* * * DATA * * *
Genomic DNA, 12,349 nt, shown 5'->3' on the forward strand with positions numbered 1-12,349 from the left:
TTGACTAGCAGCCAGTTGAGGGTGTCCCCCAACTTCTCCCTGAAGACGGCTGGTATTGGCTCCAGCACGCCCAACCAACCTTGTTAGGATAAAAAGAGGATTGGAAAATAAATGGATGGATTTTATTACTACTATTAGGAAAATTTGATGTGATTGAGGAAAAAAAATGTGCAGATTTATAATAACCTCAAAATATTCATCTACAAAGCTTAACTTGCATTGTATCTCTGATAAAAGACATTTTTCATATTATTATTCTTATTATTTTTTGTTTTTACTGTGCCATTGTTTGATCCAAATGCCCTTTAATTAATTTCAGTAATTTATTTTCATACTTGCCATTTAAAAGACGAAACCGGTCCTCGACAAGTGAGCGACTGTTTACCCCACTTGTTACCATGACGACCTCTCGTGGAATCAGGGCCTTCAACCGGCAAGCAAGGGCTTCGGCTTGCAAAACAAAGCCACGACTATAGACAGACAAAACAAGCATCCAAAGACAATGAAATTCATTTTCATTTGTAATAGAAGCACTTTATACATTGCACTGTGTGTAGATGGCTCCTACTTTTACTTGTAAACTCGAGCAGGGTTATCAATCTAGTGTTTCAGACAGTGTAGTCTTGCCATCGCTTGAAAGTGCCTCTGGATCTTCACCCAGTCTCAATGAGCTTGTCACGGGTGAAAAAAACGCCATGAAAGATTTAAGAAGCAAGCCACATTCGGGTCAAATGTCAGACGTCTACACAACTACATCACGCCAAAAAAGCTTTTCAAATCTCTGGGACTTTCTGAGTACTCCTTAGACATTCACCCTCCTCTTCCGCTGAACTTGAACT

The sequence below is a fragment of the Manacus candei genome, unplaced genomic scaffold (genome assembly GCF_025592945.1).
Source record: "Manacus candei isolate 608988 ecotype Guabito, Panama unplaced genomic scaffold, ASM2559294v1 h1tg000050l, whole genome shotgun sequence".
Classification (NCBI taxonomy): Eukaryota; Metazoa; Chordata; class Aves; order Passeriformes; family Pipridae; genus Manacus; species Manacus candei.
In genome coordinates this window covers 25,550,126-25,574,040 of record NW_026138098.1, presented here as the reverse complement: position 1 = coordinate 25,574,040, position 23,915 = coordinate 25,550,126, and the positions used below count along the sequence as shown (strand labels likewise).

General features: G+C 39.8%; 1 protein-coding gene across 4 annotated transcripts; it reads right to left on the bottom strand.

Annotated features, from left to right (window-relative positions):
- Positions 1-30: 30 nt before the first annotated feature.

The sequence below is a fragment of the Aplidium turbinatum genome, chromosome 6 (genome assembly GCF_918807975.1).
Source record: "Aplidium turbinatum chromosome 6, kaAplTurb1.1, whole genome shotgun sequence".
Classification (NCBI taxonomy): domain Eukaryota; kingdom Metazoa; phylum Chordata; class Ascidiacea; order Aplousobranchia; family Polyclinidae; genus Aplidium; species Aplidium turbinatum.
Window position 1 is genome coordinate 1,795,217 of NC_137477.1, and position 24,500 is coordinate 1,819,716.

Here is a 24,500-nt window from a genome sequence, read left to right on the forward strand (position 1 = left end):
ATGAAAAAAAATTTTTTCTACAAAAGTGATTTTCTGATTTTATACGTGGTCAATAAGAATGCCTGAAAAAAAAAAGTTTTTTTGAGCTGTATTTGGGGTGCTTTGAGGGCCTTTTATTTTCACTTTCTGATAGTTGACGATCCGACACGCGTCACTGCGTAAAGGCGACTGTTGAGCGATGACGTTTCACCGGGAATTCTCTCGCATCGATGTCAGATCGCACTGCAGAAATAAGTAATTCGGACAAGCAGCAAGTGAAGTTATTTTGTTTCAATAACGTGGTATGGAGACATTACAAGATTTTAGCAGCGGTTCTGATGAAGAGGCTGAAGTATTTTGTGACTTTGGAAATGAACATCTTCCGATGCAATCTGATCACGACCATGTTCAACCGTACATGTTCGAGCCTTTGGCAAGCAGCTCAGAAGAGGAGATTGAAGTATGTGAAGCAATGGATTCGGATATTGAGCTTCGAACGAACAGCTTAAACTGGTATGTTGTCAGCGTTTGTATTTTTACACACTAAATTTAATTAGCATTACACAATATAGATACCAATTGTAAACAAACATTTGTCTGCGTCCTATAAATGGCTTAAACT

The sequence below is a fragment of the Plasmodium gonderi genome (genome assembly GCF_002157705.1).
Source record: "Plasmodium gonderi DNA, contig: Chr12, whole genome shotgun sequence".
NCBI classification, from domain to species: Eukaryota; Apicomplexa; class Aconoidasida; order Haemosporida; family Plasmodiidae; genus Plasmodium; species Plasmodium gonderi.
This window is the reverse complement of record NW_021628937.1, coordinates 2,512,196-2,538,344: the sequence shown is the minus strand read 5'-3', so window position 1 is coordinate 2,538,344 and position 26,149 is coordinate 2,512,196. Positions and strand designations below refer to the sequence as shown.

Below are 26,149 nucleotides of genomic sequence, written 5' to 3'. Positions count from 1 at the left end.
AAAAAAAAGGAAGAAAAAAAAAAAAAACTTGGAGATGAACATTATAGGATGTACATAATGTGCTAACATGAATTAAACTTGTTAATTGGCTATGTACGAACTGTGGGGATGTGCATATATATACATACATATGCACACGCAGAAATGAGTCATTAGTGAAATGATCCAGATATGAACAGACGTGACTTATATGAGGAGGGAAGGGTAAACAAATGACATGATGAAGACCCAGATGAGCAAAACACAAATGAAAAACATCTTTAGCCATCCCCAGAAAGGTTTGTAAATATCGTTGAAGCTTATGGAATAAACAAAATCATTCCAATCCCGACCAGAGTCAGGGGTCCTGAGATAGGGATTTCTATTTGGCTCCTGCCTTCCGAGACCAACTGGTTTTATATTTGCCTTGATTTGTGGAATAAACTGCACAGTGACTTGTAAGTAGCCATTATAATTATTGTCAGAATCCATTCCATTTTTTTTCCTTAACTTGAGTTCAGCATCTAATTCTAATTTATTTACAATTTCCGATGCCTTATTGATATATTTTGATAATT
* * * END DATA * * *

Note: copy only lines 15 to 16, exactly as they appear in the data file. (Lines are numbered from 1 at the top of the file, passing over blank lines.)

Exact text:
ATGAAAAAAAATTTTTTCTACAAAAGTGATTTTCTGATTTTATACGTGGTCAATAAGAATGCCTGAAAAAAAAAAGTTTTTTTGAGCTGTATTTGGGGTGCTTTGAGGGCCTTTTATTTTCACTTTCTGATAGTTGACGATCCGACACGCGTCACTGCGTAAAGGCGACTGTTGAGCGATGACGTTTCACCGGGAATTCTCTCGCATCGATGTCAGATCGCACTGCAGAAATAAGTAATTCGGACAAGCAGCAAGTGAAGTTATTTTGTTTCAATAACGTGGTATGGAGACATTACAAGATTTTAGCAGCGGTTCTGATGAAGAGGCTGAAGTATTTTGTGACTTTGGAAATGAACATCTTCCGATGCAATCTGATCACGACCATGTTCAACCGTACATGTTCGAGCCTTTGGCAAGCAGCTCAGAAGAGGAGATTGAAGTATGTGAAGCAATGGATTCGGATATTGAGCTTCGAACGAACAGCTTAAACTGGTATGTTGTCAGCGTTTGTATTTTTACACACTAAATTTAATTAGCATTACACAATATAGATACCAATTGTAAACAAACATTTGTCTGCGTCCTATAAATGGCTTAAACT

The sequence below is a fragment of the Plasmodium gonderi genome (genome assembly GCF_002157705.1).